parents were cared for in later years despite the very
high mortality rates of children and also their life
expectancy in the 1500s.
The Bard as a poet.
Evidence that the great Bard was also a poet comes
from his entering his first poem Venus and Adonis
in the Stationers Registrar on the 18th of April,
1593. The playwright registered his second poem The
Rape of Lucrece by name on the 9th of May, 1594.
The Bard suffers breech of copyright. (1609)
In 1609, the Bard's sonnets were published without
the Bards permission. It is considered unlikely
that William wanted many of his deeply personal poems
to be revealed to the outside world. It was not however
the first time; in 1599, in a collection entitled
"The Passionate Pilgrim" , two of his
poems had been printed without Williams permission.
The Bard's lost years?
Looking for work in London, just four days ride way
from Stratford, William is believed to have left his
family back home for some twenty years whilst he pursued
his craft. He only returned back to his family in 1609,
having visited only during the forty day period of Lent
when theatres though open well into the start of Lent
would later close in accordance with the traditional
banning of all forms of diversionary entertainment around
this important Easter event.
William applies for a Coat of Arms. (1596)
Records with the College of Heralds, reveal William
applied for a coat of arms. Despite a lack of proof,
he was granted his request. Later in 1599 he applied
for his mothers coat of arms to be added to his
William buys major residential property. (1597)
At age 15, William purchased the New Place. This was
one of the most prominent and desired properties in
all of Stratford being the second largest house in town.
Given his father's known financial hardship from 1576,
William must either have used his own money to buy this
expensive property or his father had placed money in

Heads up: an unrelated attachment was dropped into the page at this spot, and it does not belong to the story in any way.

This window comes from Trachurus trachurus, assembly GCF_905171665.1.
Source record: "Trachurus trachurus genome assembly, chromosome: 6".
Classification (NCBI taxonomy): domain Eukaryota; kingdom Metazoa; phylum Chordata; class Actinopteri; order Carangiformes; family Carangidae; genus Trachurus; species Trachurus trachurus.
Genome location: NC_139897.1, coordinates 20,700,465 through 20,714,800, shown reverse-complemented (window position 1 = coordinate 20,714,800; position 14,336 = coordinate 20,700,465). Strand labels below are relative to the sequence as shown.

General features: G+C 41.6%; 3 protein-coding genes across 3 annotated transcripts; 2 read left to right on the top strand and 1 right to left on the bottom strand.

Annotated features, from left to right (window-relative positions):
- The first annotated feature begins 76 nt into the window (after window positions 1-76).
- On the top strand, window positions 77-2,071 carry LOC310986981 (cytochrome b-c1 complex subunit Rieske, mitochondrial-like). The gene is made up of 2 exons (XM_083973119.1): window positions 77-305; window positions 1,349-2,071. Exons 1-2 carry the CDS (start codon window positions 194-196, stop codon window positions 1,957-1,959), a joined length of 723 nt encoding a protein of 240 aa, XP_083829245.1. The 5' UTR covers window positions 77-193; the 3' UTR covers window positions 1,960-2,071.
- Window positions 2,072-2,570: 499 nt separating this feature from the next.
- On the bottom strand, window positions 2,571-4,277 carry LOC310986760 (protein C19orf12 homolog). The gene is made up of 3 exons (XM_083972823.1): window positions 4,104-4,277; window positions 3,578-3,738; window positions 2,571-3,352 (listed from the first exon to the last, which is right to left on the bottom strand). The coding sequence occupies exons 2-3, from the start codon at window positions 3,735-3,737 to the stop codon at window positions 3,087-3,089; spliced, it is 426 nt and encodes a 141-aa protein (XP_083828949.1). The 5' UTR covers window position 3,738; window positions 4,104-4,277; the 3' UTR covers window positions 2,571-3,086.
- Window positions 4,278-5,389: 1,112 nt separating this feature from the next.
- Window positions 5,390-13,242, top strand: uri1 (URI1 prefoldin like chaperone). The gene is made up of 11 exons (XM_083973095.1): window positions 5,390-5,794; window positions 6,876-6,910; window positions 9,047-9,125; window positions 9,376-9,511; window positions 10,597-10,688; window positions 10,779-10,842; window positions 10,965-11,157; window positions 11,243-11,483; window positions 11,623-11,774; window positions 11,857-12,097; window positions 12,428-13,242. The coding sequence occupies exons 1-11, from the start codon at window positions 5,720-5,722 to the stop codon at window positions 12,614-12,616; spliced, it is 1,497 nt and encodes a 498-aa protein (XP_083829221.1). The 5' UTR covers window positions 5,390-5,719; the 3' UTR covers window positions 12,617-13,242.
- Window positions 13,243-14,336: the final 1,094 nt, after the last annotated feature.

his sons name. It is possible William might have
bought this prominent property with money from his plays.
It is estimated that roughly fifteen of his 37 plays
would have been written and performed by 1597!
Will flats in London. (Circa 1601-1604)
Court records of a dispute between William's landlord
Christopher Mountjoy and his son-in-law Stephen Belott
confirm that William was living in London around 1601.
The playwright's name is recorded in the court records
when he gave testimony in 1612 concerning Mountjoy and
Belotts dispute. Interestingly, in 1601, he bought
roughly 107 acres of arable land with twenty acres of
pasturage for 20 pounds in Old Stratford.
The Bard strikes it rich.
William made his greatest financial gain in 1605 when
he purchased leases of real estate near Stratford. This
investment of some four hundred and forty pounds doubled
in value and earned him 60 pounds income each year.
Some academics speculate that this investment gave the
Bard the time he needed to write plays uninterrupted
and we know that he was indeed thought of as a businessman
in the Stratford area...
A friend passes away.
Yet another record confirming the Bard's existence
was John Combs will which bequeathed to the Bard
the princely sum of just five pounds.
The Bard's will and death.
Records reveal that the great Bard revised his will
on March the 25th, 1616. Less than a month later, he
died on April the 23rd, 1616. Literature's famous Bard
is buried at the Holy Trinity Church in Stratford. He
infamously left his second-best bed to his wife Anne
Hathaway and little else, giving most of his estate
to his eldest daughter Susanna who has married a prominent
and distinguished physician named John Hall in June
1607. This was not as callous as it seems; the Bard's
best bed was for guests; his second-best bed was his
marriage bed... His will also named actors Richard Burbage,
Henry Condell and John Hemminges, providing proof to